When farmers take a vacation, where do they go?  With so much daily work that needs to be done, it can be hard to justify a holiday. So often, farmers find themselves visiting another farm! And what do they find? Other farmers are trying to do the same things they are, but under different circumstances—and they discover some interesting differences. As reported on FarmFutures.com, recently Illinois farmer Maria Cox made the trek to Lucas, Kansas.

Andy Marso / Kansas Health Institute

State contracts for campaign to compel employers to follow federal law.

From the Kansas Health Institute:

Two Kansas government agencies are teaming up on a $50,000 ad campaign urging employers to follow federal child support law.

Kansas Wheat Farmers May Consider Durum in Future

Aug 20, 2015
Kansas Agland

Kansas has long been considered the nation’s breadbasket. That’s because of its hard red winter wheat production. But one Kansas crop breeder is looking to turn the state into America’s pasta bowl. For the past 17 years, Ray Brengman has been working  to breed a new type of wheat called winter durum, used in pasta. In a state where water is increasingly scarce, Brengman thinks durum has a bright future, reports Kansas Agland.

Jacob Byk / The Hutchinson News

In regional news, a beloved Kansas painter is putting away his brushes, reports The Hutchinson News. Hutchinson resident Larry Lambert went deaf at age 3 following a bout with measles. But he eventually learned to express himself with paint, and art became a lifelong passion for him. 70 years later, after selling thousands of paintings, Lambert is retiring. His vision is failing, and he is going blind.

The Rural Blog

Declining revenue may have forced many Kansas newspapers to go weekly, but that doesn’t spell the end of the small-town Kansas newspaper. In fact, some towns are even starting up new weekly newspapers, reports the Rural Blog. Examples include the newly formed McPherson News and Information and the in-progress Newton Now. Joey young says he’s starting the Newton Now as an alternative to corporate newspapers that concentrate on national and world news.   

For the past four summers, Doug Armknecht of Smith Center, Kansas has been working to capture his wife's family harvest in Osborne County. His breathtaking YouTube videos of the LaRosh family harvest have drawn increasingly large viewerships since 2012, now reaching 37,000 hits, reports Kansas AgLand.

A Tireless Conservationist Bids Kansas Adieu

Aug 12, 2015
Travis Morisse / The Hutchinson News

Tim Christian and his wife Cozette are packing everything into a camper and heading West. For the past ten years, Tim has coordinated the Kansas Grazing Lands Coalition, a non-profit that helps Kansas ranchers regenerate grazing resources. His efforts in the state have been exceedingly successful, says Kansas Agland. And you can see the difference.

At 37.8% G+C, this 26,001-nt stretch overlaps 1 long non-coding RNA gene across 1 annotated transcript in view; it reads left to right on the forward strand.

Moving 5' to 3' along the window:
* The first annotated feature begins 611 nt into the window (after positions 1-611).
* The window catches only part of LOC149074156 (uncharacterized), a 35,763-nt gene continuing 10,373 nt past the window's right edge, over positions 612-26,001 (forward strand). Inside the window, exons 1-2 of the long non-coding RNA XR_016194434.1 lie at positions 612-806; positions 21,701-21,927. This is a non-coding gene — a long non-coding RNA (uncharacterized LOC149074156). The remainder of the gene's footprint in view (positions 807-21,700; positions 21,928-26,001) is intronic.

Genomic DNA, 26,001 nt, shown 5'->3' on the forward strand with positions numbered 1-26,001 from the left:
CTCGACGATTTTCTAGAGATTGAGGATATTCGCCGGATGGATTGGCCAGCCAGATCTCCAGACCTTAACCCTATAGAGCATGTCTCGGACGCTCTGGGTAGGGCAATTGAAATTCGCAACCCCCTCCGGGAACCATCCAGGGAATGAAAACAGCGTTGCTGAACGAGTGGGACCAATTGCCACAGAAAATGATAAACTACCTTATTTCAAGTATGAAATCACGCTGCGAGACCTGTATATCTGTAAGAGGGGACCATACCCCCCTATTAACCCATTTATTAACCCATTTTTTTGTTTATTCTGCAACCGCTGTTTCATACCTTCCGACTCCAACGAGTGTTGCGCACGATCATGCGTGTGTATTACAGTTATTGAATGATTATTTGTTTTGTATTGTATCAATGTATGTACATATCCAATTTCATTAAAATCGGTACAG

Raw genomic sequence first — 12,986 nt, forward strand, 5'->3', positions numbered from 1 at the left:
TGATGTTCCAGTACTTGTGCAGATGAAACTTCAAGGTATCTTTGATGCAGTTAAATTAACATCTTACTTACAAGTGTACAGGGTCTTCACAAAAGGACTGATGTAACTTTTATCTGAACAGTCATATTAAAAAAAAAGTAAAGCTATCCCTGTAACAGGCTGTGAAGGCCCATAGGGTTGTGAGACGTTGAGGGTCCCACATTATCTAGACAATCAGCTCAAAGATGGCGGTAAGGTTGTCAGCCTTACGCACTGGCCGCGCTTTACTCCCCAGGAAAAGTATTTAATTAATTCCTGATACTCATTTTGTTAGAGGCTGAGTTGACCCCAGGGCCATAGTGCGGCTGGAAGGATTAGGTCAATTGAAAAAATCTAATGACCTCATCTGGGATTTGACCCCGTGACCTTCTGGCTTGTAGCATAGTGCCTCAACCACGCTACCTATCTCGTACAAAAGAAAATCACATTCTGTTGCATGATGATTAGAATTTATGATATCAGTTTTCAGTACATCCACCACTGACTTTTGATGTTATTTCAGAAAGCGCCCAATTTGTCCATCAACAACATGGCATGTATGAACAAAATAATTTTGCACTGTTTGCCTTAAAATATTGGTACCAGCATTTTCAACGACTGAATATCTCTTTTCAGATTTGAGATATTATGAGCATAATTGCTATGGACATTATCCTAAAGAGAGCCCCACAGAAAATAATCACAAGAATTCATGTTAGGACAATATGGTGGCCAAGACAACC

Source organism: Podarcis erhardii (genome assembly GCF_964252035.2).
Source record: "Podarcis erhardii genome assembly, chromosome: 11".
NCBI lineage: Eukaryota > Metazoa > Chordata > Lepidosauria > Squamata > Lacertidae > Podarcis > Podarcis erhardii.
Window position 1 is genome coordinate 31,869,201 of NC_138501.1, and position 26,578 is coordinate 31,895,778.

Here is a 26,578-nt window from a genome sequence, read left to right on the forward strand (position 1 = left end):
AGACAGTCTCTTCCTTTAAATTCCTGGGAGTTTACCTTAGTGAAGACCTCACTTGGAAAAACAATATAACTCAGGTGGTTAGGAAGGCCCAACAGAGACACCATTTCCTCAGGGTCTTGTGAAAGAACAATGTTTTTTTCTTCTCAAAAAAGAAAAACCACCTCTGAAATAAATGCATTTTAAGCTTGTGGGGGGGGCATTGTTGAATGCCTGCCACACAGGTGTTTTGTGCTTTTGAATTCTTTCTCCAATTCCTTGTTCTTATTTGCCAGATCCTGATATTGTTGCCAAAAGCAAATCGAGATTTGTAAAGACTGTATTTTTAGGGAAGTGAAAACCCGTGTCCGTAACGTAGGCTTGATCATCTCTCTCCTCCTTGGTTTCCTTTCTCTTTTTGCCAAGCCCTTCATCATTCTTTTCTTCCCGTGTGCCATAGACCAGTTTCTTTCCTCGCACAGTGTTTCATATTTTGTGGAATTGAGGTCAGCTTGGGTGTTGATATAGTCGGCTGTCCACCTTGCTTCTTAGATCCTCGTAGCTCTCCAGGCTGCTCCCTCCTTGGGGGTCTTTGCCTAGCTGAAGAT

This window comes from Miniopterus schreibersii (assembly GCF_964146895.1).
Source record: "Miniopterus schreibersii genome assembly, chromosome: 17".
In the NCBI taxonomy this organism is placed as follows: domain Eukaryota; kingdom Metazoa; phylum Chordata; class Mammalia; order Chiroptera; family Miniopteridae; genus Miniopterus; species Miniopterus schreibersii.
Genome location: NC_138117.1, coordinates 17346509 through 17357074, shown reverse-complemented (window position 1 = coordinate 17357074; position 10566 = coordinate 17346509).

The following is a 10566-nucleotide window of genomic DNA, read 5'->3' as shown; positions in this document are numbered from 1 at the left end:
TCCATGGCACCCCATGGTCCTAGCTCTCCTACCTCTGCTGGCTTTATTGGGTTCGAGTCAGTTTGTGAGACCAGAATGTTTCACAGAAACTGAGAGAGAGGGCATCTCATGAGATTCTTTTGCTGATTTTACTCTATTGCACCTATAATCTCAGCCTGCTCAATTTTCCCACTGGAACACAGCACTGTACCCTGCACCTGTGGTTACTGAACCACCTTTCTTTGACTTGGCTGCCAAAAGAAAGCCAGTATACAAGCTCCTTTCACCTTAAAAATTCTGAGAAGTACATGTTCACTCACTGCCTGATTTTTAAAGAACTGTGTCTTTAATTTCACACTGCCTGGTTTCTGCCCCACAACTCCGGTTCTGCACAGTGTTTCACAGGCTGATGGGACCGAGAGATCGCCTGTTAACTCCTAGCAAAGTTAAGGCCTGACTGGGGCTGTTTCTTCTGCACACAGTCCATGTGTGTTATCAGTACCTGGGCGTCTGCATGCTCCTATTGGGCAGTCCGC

Flickr Creative Commons

Residents of Seward County, Kansas, are learning to pick vegetables—and having a wonderful time doing it. The four-acre garden plot at Seward County Community College has become a place for the citizens of Liberal to gather and enjoy the summer weather. The garden, known as Prime Pickin’s, was cultivated as part of the college’s Sustainable Agriculture program.

New Study Shows Kansas Sales Tax Hurting Rural Grocers

Aug 10, 2015
Michael Cannon / Flickr Creative Commons

From the Kansas Health Institute

A group pushing for elimination of the sales tax on groceries in Kansas is touting a new study.

The Wichita State University study shows that even before it was raised last month from 6.15 percent to 6.5 percent, the statewide sales tax was costing rural grocers an average of about $18,000 a year in lost sales.

Dave Ranney / KHI News Service

From the Kansas Health Institute:

Kansas Gov. Sam Brownback’s administration on Thursday announced $63 million in changes to the state budget.

Much of that comes from increases in federal aid, cost-cutting measures and some services costing less than initially projected. Brownback’s budget director, Shawn Sullivan, outlined the plan in a Statehouse news conference.

Data Breach May Affect Thousands of Kansans

Jul 29, 2015
Jfcherry / Creative Commons

From the Kansas Health Institute:

Company that provides online patient portal says hackers gained access to electronic health records.

Thousands of Kansans soon will be receiving letters notifying them that their electronic health records may have been compromised.

Dole Leads Effort to Build Ike Memorial

Jul 28, 2015
Public Domain

Efforts to build a national Dwight Eisenhower memorial have stalled, and Senator Bob Dole is spearheading the effort to get them back on track, the Washington Post reports. The former Republican presidential candidate served under Ike in World War II, and he has called Eisenhower “one of the great Americans.” Both Dole and Ike hail from Kansas.

Bryan Thompson / KHI News Service

From the Kansas Health Institute:

A new partnership in southwest Kansas aims to build mental health services and help strengthen a couple of rural hospitals at the same time.

The nonprofit United Methodist Health Ministry Fund is leading an effort to make the health system work better for people in rural Kansas. The fund’s president, Kim Moore, said the current structure based on small, low-volume hospitals isn’t likely to survive long-term.

Gage Skidmore / Flickr Creative Commons

The State of Kansas would like to dismiss a federal lawsuit taken up by the ACLU last year, in which several gay couples have sued for equal treatment under the law, alleging discrimination from religious organizations in the state. 

For Kansas Crops, the Return of an Unwelcome Disease

Jul 22, 2015
C.K. Hartman / Flickr Creative Commons

For the first time since the Dust Bowl, wheat flag smut has returned to Kansas wheat fields, reports Kansas AgLand.

While this rare fungal disease is not a threat to humans or animals, it can reduce yields.  That’s why some countries that trade with the US place restrictions on buying wheat from areas affected by the disease.